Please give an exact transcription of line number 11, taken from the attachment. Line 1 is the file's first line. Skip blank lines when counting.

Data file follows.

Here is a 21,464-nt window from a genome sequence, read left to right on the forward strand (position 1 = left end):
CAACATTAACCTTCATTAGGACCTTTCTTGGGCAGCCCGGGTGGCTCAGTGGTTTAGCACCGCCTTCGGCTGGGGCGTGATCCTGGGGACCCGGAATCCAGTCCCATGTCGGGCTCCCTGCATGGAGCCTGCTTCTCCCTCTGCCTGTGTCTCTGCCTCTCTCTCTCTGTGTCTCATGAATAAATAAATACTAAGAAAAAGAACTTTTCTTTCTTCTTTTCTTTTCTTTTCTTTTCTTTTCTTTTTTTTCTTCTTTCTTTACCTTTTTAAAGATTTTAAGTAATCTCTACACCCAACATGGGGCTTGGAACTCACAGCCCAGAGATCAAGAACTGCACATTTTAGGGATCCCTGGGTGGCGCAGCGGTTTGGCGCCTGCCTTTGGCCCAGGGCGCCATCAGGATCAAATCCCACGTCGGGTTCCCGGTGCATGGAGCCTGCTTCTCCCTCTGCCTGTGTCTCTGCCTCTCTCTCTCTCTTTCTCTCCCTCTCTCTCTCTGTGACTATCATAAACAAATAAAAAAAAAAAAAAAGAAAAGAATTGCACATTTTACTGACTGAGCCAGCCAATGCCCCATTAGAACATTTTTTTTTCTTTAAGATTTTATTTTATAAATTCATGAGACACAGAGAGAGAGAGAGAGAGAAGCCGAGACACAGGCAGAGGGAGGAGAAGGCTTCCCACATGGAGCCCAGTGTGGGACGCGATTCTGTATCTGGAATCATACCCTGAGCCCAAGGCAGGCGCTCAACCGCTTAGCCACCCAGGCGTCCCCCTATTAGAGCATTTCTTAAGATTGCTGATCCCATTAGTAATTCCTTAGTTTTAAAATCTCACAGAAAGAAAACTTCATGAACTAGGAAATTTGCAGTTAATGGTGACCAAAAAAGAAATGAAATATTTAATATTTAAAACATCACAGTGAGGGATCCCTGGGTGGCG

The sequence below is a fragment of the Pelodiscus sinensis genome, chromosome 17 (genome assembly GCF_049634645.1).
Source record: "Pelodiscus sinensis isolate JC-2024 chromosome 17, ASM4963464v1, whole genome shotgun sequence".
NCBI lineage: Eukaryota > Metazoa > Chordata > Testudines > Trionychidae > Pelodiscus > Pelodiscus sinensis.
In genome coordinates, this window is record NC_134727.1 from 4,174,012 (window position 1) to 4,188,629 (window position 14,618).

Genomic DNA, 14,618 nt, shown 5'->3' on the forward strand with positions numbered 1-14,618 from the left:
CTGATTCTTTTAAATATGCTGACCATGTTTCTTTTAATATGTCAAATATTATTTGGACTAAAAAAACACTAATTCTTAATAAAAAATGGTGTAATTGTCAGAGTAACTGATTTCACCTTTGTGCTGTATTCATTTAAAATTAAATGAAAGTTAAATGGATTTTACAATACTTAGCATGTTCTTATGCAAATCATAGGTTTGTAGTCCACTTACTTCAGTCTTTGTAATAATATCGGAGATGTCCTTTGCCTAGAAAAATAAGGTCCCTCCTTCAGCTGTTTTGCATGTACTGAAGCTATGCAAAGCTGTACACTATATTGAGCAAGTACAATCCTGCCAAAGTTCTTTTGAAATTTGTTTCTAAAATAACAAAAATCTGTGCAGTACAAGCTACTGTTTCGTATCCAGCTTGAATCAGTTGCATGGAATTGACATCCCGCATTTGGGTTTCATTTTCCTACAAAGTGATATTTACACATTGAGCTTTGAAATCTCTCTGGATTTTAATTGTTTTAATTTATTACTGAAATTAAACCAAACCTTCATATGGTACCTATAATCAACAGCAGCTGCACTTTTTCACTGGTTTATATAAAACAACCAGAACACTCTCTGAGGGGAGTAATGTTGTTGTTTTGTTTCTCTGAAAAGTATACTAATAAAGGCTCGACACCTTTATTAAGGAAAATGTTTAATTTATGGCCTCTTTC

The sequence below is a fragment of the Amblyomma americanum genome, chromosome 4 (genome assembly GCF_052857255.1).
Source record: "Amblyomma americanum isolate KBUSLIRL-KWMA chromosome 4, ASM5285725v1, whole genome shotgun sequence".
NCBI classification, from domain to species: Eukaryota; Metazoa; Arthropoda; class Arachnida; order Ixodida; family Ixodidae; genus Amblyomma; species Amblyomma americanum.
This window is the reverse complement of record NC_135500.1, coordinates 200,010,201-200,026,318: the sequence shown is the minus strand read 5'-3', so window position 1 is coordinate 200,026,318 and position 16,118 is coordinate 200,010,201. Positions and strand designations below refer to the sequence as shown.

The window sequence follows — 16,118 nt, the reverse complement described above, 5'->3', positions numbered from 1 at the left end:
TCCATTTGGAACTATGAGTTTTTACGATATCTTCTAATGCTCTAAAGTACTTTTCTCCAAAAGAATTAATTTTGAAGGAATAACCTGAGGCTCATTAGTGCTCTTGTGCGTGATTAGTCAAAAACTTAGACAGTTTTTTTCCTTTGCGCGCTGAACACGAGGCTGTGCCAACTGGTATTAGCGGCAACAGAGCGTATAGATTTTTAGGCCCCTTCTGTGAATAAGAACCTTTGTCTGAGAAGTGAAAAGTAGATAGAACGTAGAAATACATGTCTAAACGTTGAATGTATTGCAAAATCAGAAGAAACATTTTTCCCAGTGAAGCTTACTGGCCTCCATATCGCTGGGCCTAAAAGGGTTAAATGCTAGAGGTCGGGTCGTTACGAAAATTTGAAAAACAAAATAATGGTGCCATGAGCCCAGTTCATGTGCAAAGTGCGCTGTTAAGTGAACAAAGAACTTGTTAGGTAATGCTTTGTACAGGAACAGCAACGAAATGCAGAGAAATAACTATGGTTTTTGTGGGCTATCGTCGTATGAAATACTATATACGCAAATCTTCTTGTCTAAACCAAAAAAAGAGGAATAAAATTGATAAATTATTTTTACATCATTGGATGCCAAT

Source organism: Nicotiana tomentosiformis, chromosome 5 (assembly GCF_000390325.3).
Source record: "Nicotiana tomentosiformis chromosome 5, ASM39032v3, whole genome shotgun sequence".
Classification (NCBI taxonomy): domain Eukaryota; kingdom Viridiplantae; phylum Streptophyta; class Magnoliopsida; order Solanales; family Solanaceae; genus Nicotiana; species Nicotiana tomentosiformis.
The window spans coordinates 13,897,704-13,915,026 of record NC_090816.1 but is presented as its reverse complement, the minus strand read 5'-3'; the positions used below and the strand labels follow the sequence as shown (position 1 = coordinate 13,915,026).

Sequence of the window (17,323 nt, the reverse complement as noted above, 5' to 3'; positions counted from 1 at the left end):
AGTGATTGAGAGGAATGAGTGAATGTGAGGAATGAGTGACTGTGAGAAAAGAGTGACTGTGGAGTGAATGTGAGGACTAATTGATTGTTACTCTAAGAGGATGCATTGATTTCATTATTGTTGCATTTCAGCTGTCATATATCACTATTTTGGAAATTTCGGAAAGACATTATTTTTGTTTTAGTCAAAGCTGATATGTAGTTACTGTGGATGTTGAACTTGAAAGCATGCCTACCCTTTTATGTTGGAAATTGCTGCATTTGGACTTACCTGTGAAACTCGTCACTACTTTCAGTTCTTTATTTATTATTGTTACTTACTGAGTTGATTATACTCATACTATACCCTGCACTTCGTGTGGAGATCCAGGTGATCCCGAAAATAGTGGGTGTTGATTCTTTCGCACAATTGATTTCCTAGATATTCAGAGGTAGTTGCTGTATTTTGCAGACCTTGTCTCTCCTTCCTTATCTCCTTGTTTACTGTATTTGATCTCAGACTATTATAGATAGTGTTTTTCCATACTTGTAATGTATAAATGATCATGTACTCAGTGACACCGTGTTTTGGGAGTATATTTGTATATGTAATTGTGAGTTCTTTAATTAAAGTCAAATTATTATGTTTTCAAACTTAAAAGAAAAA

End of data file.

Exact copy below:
NCBI classification, from domain to species: Eukaryota; Metazoa; Arthropoda; class Arachnida; order Ixodida; family Ixodidae; genus Amblyomma; species Amblyomma americanum.